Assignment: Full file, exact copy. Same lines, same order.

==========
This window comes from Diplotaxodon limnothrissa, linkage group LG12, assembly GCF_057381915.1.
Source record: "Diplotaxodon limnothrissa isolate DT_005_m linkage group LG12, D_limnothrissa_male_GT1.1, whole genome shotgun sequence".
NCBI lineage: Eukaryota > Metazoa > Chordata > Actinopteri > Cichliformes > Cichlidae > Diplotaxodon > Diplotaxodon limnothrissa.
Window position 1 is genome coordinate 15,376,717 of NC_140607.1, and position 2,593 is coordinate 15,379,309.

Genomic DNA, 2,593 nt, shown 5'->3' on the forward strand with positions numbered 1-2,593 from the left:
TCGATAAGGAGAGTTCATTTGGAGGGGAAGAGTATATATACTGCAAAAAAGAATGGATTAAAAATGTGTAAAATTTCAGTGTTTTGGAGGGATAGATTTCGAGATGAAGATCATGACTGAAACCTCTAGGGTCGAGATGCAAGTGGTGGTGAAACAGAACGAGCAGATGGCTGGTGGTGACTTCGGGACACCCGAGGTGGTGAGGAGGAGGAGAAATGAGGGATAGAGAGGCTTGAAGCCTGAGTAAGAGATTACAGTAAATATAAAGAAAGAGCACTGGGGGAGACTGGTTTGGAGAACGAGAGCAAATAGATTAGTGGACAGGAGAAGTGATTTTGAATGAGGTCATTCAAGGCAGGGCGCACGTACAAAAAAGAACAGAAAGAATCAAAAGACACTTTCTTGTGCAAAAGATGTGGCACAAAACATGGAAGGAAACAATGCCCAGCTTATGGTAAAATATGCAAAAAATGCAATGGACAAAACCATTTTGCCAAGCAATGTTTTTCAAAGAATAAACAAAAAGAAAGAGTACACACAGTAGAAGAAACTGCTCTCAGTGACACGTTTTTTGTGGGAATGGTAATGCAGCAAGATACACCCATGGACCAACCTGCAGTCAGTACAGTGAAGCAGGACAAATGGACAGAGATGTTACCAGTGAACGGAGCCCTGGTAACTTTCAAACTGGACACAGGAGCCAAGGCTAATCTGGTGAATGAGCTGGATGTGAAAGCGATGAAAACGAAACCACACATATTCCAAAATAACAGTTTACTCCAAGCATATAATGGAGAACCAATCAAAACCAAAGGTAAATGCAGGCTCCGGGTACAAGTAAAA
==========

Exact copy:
This window comes from Diplotaxodon limnothrissa, linkage group LG12, assembly GCF_057381915.1.
Source record: "Diplotaxodon limnothrissa isolate DT_005_m linkage group LG12, D_limnothrissa_male_GT1.1, whole genome shotgun sequence".
NCBI lineage: Eukaryota > Metazoa > Chordata > Actinopteri > Cichliformes > Cichlidae > Diplotaxodon > Diplotaxodon limnothrissa.
Window position 1 is genome coordinate 15,376,717 of NC_140607.1, and position 2,593 is coordinate 15,379,309.

Genomic DNA, 2,593 nt, shown 5'->3' on the forward strand with positions numbered 1-2,593 from the left:
TCGATAAGGAGAGTTCATTTGGAGGGGAAGAGTATATATACTGCAAAAAAGAATGGATTAAAAATGTGTAAAATTTCAGTGTTTTGGAGGGATAGATTTCGAGATGAAGATCATGACTGAAACCTCTAGGGTCGAGATGCAAGTGGTGGTGAAACAGAACGAGCAGATGGCTGGTGGTGACTTCGGGACACCCGAGGTGGTGAGGAGGAGGAGAAATGAGGGATAGAGAGGCTTGAAGCCTGAGTAAGAGATTACAGTAAATATAAAGAAAGAGCACTGGGGGAGACTGGTTTGGAGAACGAGAGCAAATAGATTAGTGGACAGGAGAAGTGATTTTGAATGAGGTCATTCAAGGCAGGGCGCACGTACAAAAAAGAACAGAAAGAATCAAAAGACACTTTCTTGTGCAAAAGATGTGGCACAAAACATGGAAGGAAACAATGCCCAGCTTATGGTAAAATATGCAAAAAATGCAATGGACAAAACCATTTTGCCAAGCAATGTTTTTCAAAGAATAAACAAAAAGAAAGAGTACACACAGTAGAAGAAACTGCTCTCAGTGACACGTTTTTTGTGGGAATGGTAATGCAGCAAGATACACCCATGGACCAACCTGCAGTCAGTACAGTGAAGCAGGACAAATGGACAGAGATGTTACCAGTGAACGGAGCCCTGGTAACTTTCAAACTGGACACAGGAGCCAAGGCTAATCTGGTGAATGAGCTGGATGTGAAAGCGATGAAAACGAAACCACACATATTCCAAAATAACAGTTTACTCCAAGCATATAATGGAGAACCAATCAAAACCAAAGGTAAATGCAGGCTCCGGGTACAAGTAAAA